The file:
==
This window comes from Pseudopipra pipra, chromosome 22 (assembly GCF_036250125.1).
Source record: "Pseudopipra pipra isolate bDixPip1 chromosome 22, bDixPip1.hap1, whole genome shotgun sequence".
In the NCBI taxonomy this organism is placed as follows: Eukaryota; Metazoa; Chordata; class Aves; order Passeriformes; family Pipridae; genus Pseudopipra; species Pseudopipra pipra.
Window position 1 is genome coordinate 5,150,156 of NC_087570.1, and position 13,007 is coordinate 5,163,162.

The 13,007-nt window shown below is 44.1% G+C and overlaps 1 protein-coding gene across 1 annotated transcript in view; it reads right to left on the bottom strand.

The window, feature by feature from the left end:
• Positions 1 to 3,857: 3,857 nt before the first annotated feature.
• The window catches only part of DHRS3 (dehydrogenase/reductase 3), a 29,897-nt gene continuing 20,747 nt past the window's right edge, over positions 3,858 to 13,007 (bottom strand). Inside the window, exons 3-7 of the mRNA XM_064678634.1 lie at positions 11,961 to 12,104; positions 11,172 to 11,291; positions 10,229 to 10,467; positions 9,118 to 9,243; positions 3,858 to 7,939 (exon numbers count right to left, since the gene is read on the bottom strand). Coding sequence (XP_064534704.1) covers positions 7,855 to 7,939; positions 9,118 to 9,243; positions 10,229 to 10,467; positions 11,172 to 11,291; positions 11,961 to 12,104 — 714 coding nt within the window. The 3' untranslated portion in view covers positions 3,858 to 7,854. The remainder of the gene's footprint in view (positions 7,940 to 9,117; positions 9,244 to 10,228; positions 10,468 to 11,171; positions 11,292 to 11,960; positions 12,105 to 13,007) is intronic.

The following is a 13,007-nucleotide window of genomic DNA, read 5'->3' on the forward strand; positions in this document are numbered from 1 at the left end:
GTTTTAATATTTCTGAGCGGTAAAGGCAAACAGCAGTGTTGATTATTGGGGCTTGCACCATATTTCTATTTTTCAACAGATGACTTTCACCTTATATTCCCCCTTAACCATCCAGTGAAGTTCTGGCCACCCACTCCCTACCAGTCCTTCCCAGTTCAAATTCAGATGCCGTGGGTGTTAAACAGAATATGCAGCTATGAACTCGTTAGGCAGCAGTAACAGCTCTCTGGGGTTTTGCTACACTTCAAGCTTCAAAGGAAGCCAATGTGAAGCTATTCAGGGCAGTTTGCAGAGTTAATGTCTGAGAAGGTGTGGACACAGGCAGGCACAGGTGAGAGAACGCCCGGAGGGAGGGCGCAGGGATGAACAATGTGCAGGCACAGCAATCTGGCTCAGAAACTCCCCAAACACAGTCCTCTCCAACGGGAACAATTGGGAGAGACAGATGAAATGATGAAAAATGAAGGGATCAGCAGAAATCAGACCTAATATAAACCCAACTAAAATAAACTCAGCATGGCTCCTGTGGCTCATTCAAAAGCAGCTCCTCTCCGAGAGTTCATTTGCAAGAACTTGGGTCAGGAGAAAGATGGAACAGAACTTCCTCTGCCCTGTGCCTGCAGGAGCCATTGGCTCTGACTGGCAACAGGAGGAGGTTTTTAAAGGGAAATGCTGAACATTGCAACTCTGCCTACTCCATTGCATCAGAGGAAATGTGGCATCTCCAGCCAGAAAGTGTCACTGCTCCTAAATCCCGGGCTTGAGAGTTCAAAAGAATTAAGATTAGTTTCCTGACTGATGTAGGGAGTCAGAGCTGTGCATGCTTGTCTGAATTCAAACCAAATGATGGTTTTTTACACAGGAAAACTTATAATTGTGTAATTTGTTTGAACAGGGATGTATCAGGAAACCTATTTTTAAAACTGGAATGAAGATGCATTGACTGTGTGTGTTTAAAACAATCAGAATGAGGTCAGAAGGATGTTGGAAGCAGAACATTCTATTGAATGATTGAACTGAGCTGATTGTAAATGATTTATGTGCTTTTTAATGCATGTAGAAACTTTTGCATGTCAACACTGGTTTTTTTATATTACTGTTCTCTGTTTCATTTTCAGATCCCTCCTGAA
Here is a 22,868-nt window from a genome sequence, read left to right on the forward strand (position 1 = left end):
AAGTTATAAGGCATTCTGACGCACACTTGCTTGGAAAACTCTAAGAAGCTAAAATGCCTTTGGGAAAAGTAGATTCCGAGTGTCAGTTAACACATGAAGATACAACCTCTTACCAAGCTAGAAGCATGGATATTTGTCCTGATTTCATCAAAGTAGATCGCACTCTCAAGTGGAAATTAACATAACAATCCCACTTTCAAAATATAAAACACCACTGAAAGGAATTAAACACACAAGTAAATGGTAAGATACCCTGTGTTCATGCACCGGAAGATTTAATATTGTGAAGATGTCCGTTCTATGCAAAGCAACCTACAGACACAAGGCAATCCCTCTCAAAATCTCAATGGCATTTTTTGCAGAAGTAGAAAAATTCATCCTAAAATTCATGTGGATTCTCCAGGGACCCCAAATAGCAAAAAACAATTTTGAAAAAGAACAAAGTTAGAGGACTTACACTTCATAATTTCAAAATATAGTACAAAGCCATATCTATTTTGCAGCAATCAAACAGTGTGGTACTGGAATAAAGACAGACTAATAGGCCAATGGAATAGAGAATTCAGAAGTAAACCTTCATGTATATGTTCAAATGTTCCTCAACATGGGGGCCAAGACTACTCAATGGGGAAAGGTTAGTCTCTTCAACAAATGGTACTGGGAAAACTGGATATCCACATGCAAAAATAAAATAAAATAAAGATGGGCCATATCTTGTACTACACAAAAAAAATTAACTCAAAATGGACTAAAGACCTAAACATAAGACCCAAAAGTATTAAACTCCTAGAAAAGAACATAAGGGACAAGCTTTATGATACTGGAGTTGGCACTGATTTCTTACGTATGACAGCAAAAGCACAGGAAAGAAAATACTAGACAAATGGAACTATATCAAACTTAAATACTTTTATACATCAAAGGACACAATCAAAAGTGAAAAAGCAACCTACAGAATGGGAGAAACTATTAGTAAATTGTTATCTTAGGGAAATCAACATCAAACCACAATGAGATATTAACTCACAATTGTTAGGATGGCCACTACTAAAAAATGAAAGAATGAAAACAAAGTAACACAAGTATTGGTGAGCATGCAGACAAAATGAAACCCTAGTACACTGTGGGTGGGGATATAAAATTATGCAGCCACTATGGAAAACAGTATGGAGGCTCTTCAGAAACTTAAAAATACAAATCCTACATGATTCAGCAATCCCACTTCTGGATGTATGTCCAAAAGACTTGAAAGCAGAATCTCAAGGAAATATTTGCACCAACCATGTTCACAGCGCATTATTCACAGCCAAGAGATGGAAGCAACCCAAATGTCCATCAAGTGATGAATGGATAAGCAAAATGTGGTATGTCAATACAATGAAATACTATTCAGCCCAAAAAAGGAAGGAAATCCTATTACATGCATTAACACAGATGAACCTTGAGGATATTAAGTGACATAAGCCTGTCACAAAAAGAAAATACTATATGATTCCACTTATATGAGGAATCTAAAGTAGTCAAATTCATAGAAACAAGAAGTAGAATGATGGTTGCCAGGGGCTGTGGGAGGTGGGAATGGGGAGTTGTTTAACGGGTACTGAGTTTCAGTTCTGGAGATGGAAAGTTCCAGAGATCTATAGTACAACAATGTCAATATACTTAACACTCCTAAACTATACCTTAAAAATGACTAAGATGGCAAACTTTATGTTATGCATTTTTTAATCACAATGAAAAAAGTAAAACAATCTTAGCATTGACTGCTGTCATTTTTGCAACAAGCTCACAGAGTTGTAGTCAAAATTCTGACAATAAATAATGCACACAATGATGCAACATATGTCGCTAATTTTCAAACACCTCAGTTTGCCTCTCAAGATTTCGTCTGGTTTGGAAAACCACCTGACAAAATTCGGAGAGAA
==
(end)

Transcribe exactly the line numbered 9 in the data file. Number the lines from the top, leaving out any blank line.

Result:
The following is a 13,007-nucleotide window of genomic DNA, read 5'->3' on the forward strand; positions in this document are numbered from 1 at the left end: